Tullett Prebon Americas, an interdealer broker and CFTC-registered introducing broker, must pay a total of $13 million for failing to supervise employees and making false or misleading statements to staff at the Commodity Futures Trading Commission.

The CFTC issued two separate orders in its enforcement. The first order requires Tullett to pay an $11 million civil monetary penalty, cease and desist from violating CFTC regulations, and comply with certain undertakings for its failure to supervise voice brokers’ conduct on its U.S. Dollar Medium Term Interest Rate Swaps Desk (the desk).

The second order requires the defendant to pay a $2 million civil monetary penalty for making false or misleading statements. According to the order, during a CFTC investigation at least one Tullett broker made false or misleading statements of material facts or omitted to state material facts to CFTC staff concerning the subject of the investigation. The statements, which violated the Commodity Exchange Act, were made within the scope of the broker’s employment at Tullett and, therefore, Tullett is responsible for the violation.

Tullett is a domestic brokerage service firm providing intermediary services to institutional customers seeking to buy or sell a variety of products. In the first order, the CFTC finds Tullett failed to implement supervisory procedures reasonably designed to prevent brokers on the desk from making false or misleading statements to customers relating to certain trades, bids, and offers in U.S. dollar medium term interest rate swaps.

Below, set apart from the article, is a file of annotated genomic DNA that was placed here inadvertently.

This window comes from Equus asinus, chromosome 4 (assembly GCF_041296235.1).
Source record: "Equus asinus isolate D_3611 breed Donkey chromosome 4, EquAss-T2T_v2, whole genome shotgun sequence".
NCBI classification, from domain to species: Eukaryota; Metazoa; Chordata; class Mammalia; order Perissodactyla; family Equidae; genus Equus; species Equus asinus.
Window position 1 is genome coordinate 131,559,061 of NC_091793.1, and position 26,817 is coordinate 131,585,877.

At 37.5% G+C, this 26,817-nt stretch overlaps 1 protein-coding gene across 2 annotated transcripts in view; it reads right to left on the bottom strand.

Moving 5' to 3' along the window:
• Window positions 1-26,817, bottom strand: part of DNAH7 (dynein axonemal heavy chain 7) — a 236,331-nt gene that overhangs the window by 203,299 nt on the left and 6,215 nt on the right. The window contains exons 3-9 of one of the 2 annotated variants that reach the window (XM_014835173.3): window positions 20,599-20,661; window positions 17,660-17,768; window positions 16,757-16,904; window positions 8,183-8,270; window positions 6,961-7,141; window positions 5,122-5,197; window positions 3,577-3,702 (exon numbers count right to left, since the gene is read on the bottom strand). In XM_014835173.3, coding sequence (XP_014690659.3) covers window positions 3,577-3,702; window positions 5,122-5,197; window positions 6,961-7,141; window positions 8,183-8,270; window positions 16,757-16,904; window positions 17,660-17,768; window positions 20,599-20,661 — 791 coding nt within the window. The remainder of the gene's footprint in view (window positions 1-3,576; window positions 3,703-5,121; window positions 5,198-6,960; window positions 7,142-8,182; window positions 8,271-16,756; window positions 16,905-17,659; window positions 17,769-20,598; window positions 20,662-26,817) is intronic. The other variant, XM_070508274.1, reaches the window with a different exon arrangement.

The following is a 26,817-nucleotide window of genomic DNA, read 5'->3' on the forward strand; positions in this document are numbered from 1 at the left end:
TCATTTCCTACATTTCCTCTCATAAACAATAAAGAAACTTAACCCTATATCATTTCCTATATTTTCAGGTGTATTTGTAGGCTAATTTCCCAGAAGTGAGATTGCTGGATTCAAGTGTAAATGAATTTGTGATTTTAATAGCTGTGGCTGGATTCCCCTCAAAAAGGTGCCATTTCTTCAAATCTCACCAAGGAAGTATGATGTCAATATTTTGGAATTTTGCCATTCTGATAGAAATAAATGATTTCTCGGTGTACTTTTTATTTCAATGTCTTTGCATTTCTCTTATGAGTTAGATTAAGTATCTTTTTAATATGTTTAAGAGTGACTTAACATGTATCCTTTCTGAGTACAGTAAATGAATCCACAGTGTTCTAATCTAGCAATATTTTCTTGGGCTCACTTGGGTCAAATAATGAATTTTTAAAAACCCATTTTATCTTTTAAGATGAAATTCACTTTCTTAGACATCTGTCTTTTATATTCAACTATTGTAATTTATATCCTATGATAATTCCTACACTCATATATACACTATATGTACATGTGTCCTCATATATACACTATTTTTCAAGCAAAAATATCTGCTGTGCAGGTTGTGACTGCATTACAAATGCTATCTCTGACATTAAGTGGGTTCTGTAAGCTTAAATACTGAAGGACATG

The order also finds Tullett failed to take sufficient corrective action when the voice-brokering conduct was brought to management’s attention, thereby allowing it to continue.

Compliance requirements

The first order requires Tullett to comply with certain undertakings, including:

  • Implementing direct personal supervision of the desk;
  • Implementing new software to monitor trades brokered by the desk;
  • Enhancing respondent’s review of voice-brokering by such means as increased random review;
  • Publishing internal guidelines to its brokers on acceptable and prohibited voice-brokering conduct;
  • Seeking to ensure customers understand the practice of voice-brokering and the information disclosed; and
  • Implementing annual and new-hire training and certification of brokers on the desk.

“The CFTC is devoted to ensuring price transparency and competition in all markets, whether electronically traded futures contracts or voice-brokered swaps,” said CFTC Director of Enforcement James McDonald. “As important, the CFTC is committed to ensuring that its investigations and fact gathering processes are not obstructed by false or misleading information.”